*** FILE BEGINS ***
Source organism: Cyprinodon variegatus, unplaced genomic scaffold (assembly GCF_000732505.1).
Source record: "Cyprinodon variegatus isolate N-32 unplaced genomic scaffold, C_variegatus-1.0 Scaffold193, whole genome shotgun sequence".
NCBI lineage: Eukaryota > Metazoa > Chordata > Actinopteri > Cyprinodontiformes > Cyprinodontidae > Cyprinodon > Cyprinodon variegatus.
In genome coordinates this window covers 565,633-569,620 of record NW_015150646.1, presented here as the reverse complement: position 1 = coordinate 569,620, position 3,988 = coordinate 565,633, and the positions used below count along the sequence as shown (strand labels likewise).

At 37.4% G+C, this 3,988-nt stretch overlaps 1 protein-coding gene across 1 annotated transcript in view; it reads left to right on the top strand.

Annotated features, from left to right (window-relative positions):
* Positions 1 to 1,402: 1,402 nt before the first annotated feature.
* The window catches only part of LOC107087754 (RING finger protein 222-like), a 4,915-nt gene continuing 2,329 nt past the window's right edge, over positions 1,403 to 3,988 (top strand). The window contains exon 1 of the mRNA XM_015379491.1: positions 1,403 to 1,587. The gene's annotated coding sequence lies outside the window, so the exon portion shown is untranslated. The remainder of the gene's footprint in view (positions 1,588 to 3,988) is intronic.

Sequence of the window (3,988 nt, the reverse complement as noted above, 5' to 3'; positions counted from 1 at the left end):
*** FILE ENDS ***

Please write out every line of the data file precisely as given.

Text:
Source organism: Cyprinodon variegatus, unplaced genomic scaffold (assembly GCF_000732505.1).
Source record: "Cyprinodon variegatus isolate N-32 unplaced genomic scaffold, C_variegatus-1.0 Scaffold193, whole genome shotgun sequence".
NCBI lineage: Eukaryota > Metazoa > Chordata > Actinopteri > Cyprinodontiformes > Cyprinodontidae > Cyprinodon > Cyprinodon variegatus.
In genome coordinates this window covers 565,633-569,620 of record NW_015150646.1, presented here as the reverse complement: position 1 = coordinate 569,620, position 3,988 = coordinate 565,633, and the positions used below count along the sequence as shown (strand labels likewise).

At 37.4% G+C, this 3,988-nt stretch overlaps 1 protein-coding gene across 1 annotated transcript in view; it reads left to right on the top strand.

Annotated features, from left to right (window-relative positions):
* Positions 1 to 1,402: 1,402 nt before the first annotated feature.
* The window catches only part of LOC107087754 (RING finger protein 222-like), a 4,915-nt gene continuing 2,329 nt past the window's right edge, over positions 1,403 to 3,988 (top strand). The window contains exon 1 of the mRNA XM_015379491.1: positions 1,403 to 1,587. The gene's annotated coding sequence lies outside the window, so the exon portion shown is untranslated. The remainder of the gene's footprint in view (positions 1,588 to 3,988) is intronic.

Sequence of the window (3,988 nt, the reverse complement as noted above, 5' to 3'; positions counted from 1 at the left end):